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Understanding the impact of ‘cost’ under MACRA: a neurointerventional imperative!
  1. Gabriela Spilberg1,
  2. Gregory N Nicola2,
  3. Andrew B Rosenkrantz3,
  4. Ezequiel Silva III4,
  5. Clemens M Schirmer5,
  6. Brian B Ghoshhajra1,
  7. Nirmal Choradia6,
  8. Rose Do7,
  9. Joshua A Hirsch8
  1. 1 Department of Radiology, Massachusetts General Hospital, Boston, Massachusetts, USA
  2. 2 Hackensack Radiology Group, Hackensack, New Jersey, USA
  3. 3 Department of Radiology, NYU Langone Medical Center, New York, USA
  4. 4 South Texas Radiology Group, San Antonio, Texas, USA
  5. 5 Department of Neurosurgery, Neuroscience Institute, Geisinger, Wilkes-Barre, Pennsylvania, USA
  6. 6 Acumen, LLC, Burlingame, California, USA
  7. 7 Department of Cardiology and Cardiac Surgery, Veterans Affairs Medical Center, Long Beach, Kaiser Permanente of Southern California, Acumen, LLC, Long Beach, California, USA
  8. 8 Interventional Neuroradiology, Massachusetts General Hospital, Harvard Medical School, Boston, Massachusetts, USA
  1. Correspondence to Dr Joshua A Hirsch, Interventional Neuroradiology, Massachusetts General Hospital, Harvard Medical School, Boston, MA 02114, USA; hirsch{at}snisonline.org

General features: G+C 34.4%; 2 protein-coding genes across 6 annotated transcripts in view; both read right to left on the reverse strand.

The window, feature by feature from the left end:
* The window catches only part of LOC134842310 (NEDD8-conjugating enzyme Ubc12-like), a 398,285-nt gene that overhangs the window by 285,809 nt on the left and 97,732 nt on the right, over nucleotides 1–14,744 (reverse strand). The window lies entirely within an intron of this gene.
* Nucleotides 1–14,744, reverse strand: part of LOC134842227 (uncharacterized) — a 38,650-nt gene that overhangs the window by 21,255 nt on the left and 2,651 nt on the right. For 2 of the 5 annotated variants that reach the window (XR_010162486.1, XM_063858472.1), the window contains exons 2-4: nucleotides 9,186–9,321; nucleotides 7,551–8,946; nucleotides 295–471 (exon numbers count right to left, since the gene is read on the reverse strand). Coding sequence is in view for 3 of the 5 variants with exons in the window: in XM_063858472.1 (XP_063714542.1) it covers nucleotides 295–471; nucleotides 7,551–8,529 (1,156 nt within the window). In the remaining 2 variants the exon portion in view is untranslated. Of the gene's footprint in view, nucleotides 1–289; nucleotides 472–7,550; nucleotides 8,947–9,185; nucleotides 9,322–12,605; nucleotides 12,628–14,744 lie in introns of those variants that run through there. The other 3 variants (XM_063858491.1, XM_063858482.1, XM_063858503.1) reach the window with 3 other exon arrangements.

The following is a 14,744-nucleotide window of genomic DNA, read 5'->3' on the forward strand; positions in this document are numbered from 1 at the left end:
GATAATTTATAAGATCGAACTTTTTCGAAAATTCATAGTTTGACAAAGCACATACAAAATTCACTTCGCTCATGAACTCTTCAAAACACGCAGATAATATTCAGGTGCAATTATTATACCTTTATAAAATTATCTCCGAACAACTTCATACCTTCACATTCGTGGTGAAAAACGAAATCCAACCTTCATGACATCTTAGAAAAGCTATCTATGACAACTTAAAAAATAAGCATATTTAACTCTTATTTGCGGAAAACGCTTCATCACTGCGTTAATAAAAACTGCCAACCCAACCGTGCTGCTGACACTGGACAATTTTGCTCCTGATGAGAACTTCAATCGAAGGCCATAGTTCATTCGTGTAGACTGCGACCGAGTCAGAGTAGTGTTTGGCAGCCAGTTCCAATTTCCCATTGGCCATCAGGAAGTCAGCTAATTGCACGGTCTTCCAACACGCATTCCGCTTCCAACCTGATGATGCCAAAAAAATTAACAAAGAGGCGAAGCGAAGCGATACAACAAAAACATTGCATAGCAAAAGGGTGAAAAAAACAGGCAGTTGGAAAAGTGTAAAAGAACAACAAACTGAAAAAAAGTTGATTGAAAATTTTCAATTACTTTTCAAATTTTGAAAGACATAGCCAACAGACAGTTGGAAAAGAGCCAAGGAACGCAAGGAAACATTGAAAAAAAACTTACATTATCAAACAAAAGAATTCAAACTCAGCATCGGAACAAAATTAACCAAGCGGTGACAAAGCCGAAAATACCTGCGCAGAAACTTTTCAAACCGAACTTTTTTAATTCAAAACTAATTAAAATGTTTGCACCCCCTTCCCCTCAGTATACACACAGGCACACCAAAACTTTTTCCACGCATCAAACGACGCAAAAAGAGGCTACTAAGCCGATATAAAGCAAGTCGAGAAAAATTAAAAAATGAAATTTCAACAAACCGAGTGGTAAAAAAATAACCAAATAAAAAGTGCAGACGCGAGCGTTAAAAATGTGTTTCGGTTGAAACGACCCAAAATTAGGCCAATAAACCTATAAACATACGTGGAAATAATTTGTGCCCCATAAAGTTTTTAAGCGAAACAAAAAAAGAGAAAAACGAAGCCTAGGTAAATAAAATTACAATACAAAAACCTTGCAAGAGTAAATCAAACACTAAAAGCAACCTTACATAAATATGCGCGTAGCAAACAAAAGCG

Abstract

The cost of providing healthcare in the United States continues to rise. The Affordable Care Act created systems to test value-based alternative payments models. Traditionally, procedure-based specialists such as neurointerventionalists have largely functioned in, and are thus familiar with, the traditional Fee for Service system. Administrative charge data would suggest that neurointerventional surgery is an expensive specialty. The Medicare Access and CHIP Reauthorization Act consolidated pre-existing federal performance programs in the Merit-based Incentive Payments System (MIPS), including a performance category called ‘cost’. Understanding cost as a dimension that contributes to the value of care delivered is critical for succeeding in MIPS and offers a meaningful route for favorably bending the cost curve.

  • socioeconomics
  • health care policy
  • MACRA
  • QPP

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Footnotes

  • Contributors The initial draft was prepared by GS and JH. All authors reviewed the draft, provided meaningful edits, contributed to, and approved, the final version.

  • Funding The authors have not declared a specific grant for this research from any funding agency in the public, commercial, or not-for-profit sectors.

  • Competing interests JAH has consulted for Medtronic and Globus in the last 36 months – unrelated. JAH and ABR are supported by Research Grants from the Harvey L. Neiman Health Policy Institute NC and RD and both work for Acumen, LLC. This article does not express the opinions of Acumen, LLC.

  • Patient consent Not required.

  • Provenance and peer review Commissioned; internally peer reviewed.

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